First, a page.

The world lost two luminaries in a span of ten days. People woke up to the news of the death of the Nightingale of India, Lata Mangeshkar on February 6, 2022, sending shockwaves across the country. Nine days later, India lost another music icon in Bappi Lahiri, who breathed his last on the night of February 15th. The two greats, whose lives were linked professionally and personally, were lost — a chapter closed in 2022
Lata Mangeshkar was a much loved international figure whose songs provided the backdrop to hundreds of movies for decades. Such was her popularity that music crooned by her was heard constantly across India, be it in shops, taxis, or salons and barbershops. Lata didi, as she was lovingly called, was a voice that resonated with Indians across the world, becoming an integral part of their happiness and sorrow. Her mellifluous voice not only set the tone in Indian cinema, but also became the voice of every Indian across the world. And to think, early on in her career, she was dismissed because of her greatest asset.
Perhaps one of Lata Mangeshkar’s biggest contributions to Bollywood was making it go global. With an estimate of over 25,000 songs that have appeared in more than 1,000 Hindi films (not to mention her other projects in more than 20 different languages), she was perhaps the most famous voice representing Bollywood to the global audience. Such was the influence of the veritable legend that in the 1980s she was given Honorary Citizenship to the United States, The Republic of Suriname, and presented with the key to Guyana.
And while Lata made Indian music popular in the West, Bappi Lahiri, who called the legend Maa, used the West’s biggest musical influences and integrated them into Bollywood music. Having cemented his place in the Bengali film industry with songs in popular films Amar Sangi, Asha O Bhalobasha, Aamar Tumi, and more, Lahiri turned his attention to Bollywood where he is credited with popularising the use of synthesized disco music. Lahiri has 472 films to his credit. His phenomenal career began in 1973 with actress Kajol’s father Shomu Mukherjee’s Nanha Shikari. Often referred to as the Disco King of Indian cinema, Lahiri became eponymous for his trademark style in music in films Wardat, Disco Dancer, Namak Halaal, Sharaabi, Naukar Biwi Ka, Naya Kadam, among others. His association with Mithun Chakraborty, who grooved to his tunes, turning the masses crazy is what he is best known for.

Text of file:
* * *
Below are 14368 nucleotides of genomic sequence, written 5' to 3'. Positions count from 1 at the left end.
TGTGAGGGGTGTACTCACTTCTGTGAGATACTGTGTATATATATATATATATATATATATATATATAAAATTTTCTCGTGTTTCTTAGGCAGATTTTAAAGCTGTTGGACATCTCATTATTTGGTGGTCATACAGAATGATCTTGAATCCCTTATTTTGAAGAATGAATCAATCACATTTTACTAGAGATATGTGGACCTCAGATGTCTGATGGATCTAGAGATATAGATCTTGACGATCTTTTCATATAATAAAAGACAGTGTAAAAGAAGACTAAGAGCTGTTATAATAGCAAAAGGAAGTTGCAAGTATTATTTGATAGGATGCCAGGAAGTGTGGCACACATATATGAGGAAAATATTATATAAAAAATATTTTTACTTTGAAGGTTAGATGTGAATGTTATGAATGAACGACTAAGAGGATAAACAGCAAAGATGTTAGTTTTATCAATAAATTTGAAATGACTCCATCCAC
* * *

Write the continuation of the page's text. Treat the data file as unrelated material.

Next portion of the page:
The two icons of Indian music shared an unmissable and personal bond as well. Barely days before his own demise, Lahiri had mourned the loss of Mangeshkar in an interview given to columnist Subhash K. Jha. The singer-songwriter had called Mangeshkar the reincarnation of Goddess Saraswati, stating that in her death he has lost his mother all over again.
In fact, Mangeshkar sang Lahiri’s first composition for a Bengali film titled Daadu and would also sing his first Hindi composition Chalte Chalte.
Lahiri’s Milne Se Pehle Bichad Jayen Hum Kyon Banke Bigadd Jaye Bhaag sung by Lata Mangeshkar for the film Aag Hi Aag was originally supposed to be sung by the legendary Kishore Kumar (who, incidentally was Lahiri’s maternal uncle as well). However, despite coming to the studio twice to record the song, he left both times, saying only Mangeshkar could do justice to the number. Finally, Mangeshkar rendered the immortal composition.
According to Lahiri’s own admission, Mangeshkar considered him as a son, having known him from when he was two. The singer would often visit his family home in Kolkata, the association dating back to when she sang for Lahiri’s father — Ek Baar Biday De Ma Ghure Aashi. In fact, the icon even had shared that he had a picture, sitting on Lata Mangeshkar’s lap when he was four – an image he shared following her death, simply captioning it – Maa.
Umang Sharma is a media professional, avid reader, and film buff. His interests lie in making the world a better place through the power of the written word.